[0035] The resulting products from the above-described methods a)-d) can be further processed by means known in the art for incorporation in a pharmaceutical formulation.

[0036] This invention also contemplates pharmaceutical preparations that include a therapeutically effective amount of a compound of formula I in amorphous form. A therapeutically effective amount means an amount, at such dosages and for such periods of time, necessary to achieve the desired therapeutic result. Moreover, such amount must be one in which the overall therapeutically beneficial effects outweigh any toxic or undesirable side effects. A therapeutically effective amount of a compound often varies according to disease state, age and weight of the subject being treated. Thus, dosage regimens are typically adjusted to the individual requirements in each particular case and are within the skill in the art.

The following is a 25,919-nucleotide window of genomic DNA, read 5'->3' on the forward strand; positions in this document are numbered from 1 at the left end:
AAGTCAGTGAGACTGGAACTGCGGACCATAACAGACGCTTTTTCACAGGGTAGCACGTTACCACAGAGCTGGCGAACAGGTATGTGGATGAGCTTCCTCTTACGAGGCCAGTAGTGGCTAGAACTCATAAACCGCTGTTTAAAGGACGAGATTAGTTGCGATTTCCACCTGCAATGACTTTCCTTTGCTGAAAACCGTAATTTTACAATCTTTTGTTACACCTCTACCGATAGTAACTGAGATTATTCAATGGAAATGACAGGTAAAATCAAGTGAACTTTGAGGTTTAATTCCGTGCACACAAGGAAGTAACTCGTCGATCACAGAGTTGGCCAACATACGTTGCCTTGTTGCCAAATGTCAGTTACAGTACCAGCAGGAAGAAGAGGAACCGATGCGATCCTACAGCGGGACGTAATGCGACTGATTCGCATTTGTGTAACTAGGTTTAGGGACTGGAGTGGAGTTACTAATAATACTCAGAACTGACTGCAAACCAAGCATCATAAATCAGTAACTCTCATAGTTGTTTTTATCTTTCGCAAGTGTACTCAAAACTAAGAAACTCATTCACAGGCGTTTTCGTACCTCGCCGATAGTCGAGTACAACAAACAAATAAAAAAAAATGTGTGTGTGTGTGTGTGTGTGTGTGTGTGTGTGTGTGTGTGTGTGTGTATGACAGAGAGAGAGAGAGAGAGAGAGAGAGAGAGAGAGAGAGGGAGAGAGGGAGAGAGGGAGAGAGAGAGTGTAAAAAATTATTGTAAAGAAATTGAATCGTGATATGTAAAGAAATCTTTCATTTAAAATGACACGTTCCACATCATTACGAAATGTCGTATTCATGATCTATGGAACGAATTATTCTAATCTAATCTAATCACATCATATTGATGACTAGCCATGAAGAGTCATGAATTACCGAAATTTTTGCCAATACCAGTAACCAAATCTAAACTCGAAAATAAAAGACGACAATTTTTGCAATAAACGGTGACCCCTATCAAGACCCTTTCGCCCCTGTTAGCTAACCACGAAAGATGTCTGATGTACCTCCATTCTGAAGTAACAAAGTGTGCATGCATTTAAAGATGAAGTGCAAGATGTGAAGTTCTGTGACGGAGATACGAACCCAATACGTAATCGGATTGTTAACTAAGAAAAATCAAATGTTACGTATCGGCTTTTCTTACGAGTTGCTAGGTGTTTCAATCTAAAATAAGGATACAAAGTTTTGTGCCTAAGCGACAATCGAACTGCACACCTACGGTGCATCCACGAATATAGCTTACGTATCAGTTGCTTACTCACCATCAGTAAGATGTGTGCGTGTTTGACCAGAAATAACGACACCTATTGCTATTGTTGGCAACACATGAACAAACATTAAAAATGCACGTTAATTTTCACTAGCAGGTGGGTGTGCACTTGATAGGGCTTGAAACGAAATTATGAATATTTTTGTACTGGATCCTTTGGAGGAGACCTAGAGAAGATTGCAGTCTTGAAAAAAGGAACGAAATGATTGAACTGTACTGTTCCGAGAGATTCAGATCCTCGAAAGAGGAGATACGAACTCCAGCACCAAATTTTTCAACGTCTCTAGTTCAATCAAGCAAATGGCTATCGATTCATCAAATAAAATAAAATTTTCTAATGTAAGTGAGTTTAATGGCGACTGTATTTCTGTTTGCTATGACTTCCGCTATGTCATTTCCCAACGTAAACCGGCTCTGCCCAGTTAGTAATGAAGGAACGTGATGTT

[0037] The appropriate daily dose of compound I in amorphous form for oral administration to an adult human weighing about 70 kg is from about 100 mg to about 1,500 mg, preferably from about 400 mg to about 800 mg, although the upper limit may be exceeded when indicated. The daily oral dosage can be administered as a single dose or in divided doses, or for parenteral administration, can be given as a continuous infusion.

[0038] This invention also contemplates a process for preparing amorphous compound of formula I without dispersing the compound in an ionic polymer.